All of these aspects will play a part in the overall geometric variation. You won’t know the actual limits of your part size until tools have been cut and T0 parts have been run and inspected. So where do you begin when you’re in the early design phase? The Form Loves Function Plastic Part Design Checklist is a good place to start.

There are several good resources available:

{image: Roberto Bouza}

Have a comment? Post in the forum.

Clean New Look

Update March 16, 2011 – less clicking while keeping it clean:
Site Screenshot

Previously:
Siteshot

New logo, new layout, new features with more on the way. Not only is the new layout crisp on your desktop, it scales nicely for mobile devices. Give it a try on your Droid, iOS device, etc.

New content is in the queue so check back in a day or two or subscribe to the feed.

Enjoy the whitespace.

Comments are happening on the new Form Loves Function Discussion Forum.

Creo – PTC’s New Take on Product Development Tools

Looks like PTC is serious about integrating their somewhat disparate technology holdings with their new “Creo” suite which includes renamed versions of Pro/ENGINEER, CoCreate, and Product View. Using direct modeling tools on a history-based parametric model would be incredibly enabling for Pro/E users. I’m also digging their role-based approach to the offering and I’m looking forward to learning more about how they break out the apps and licensing for different user types.

The intro video:

Click here to watch the intro event.

Develop3D has a good summary of features.

Click here to tell us what you think in the discussion forum.

James Dyson on Building Innovative Culture

Dyson Ball Image

When a designer as successful as James Dyson talks about engineering and manufacturing as one of the cornerstones of innovation I tend to listen:

… Mr. Dyson is an adviser to Prime Minister David Cameron on how to accelerate Britain’s development of new technology and build up its manufacturing and export prowess.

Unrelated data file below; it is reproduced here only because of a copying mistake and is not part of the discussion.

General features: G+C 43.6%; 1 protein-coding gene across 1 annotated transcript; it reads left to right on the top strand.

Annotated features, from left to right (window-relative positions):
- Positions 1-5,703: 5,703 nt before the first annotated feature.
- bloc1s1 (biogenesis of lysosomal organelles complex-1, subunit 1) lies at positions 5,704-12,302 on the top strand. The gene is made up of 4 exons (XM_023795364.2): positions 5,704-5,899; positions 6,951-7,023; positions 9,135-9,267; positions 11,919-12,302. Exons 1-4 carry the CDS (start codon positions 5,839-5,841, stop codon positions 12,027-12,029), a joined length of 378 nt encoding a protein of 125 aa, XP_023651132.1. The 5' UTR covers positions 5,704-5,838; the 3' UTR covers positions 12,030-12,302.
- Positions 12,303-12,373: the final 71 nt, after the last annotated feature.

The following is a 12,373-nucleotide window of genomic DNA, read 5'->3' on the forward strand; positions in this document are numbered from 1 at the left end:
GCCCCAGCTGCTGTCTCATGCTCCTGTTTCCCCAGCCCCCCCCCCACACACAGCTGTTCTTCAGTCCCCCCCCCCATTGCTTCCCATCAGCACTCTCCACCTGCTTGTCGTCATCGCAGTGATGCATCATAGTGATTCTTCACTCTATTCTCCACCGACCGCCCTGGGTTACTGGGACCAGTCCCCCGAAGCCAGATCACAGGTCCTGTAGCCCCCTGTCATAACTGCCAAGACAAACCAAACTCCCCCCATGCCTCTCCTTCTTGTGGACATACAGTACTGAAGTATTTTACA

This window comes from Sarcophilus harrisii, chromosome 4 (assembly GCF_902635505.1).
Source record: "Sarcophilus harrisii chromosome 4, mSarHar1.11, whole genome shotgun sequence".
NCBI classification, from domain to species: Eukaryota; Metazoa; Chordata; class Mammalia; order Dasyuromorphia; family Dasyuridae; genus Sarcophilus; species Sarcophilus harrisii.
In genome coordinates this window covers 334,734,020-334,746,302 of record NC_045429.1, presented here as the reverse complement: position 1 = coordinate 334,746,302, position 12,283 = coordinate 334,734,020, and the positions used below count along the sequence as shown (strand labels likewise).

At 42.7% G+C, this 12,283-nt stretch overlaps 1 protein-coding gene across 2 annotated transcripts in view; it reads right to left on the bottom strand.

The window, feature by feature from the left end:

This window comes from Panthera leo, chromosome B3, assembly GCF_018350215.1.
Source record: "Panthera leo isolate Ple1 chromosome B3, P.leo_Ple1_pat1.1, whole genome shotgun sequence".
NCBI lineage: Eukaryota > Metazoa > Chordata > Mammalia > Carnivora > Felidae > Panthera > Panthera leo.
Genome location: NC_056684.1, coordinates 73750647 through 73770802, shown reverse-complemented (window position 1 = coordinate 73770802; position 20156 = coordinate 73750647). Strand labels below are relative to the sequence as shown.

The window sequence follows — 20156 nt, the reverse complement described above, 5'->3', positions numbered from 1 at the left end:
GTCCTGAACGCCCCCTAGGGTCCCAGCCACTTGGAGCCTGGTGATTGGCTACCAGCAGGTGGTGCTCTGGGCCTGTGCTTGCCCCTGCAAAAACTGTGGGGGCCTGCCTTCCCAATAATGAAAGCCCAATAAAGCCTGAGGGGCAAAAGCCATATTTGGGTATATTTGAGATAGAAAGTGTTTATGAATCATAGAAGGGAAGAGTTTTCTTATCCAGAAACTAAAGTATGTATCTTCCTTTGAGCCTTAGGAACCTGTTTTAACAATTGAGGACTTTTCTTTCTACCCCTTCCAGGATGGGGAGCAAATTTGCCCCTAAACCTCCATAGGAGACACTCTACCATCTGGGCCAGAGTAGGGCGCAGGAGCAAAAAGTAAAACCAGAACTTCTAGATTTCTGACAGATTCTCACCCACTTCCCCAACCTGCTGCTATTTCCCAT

Prominent business leaders in America have recently pointed to the same issue — that modern manufacturing, and the scientific and engineering skills that make it possible, are a crucial pillar of a healthy economy. The two most notable and outspoken on this subject have been Andrew S. Grove, the former chairman of Intel, and Jeffrey R. Immelt, chief executive of General Electric.Relying on services alone and neglecting manufacturing, they say, is short-sighted and pushes good jobs abroad.

Dyson’s Ingenious Britain, linked in the article, is also an insightful read.

Read the full article at NYT.com: How to Make an Engineering Culture

As always, comments are welcome in the discussion forum.

ID Resource List at Product Design Hub

I just now noticed a great list posted by Waikit over at Product Design Hub. Hit the link for details on:

  • Textures
  • Free Stock Images
  • Persona Collage Creator
  • Color Inspiration & Tools
  • Portfolio Hosting
  • Image Hosting & Sharing
  • Salary/Hour Rate Indicators
  • Invoicing Tools
  • Patents Databases
  • Material Databases
  • Anthropometric Data
  • Survey Tools

There is a pretty good discussion going in their forum.

IDES is a good materials resource I didn’t see on the list which is a great complement to MatWeb.

Comments are welcome in the Form Loves Function Discussions Forum.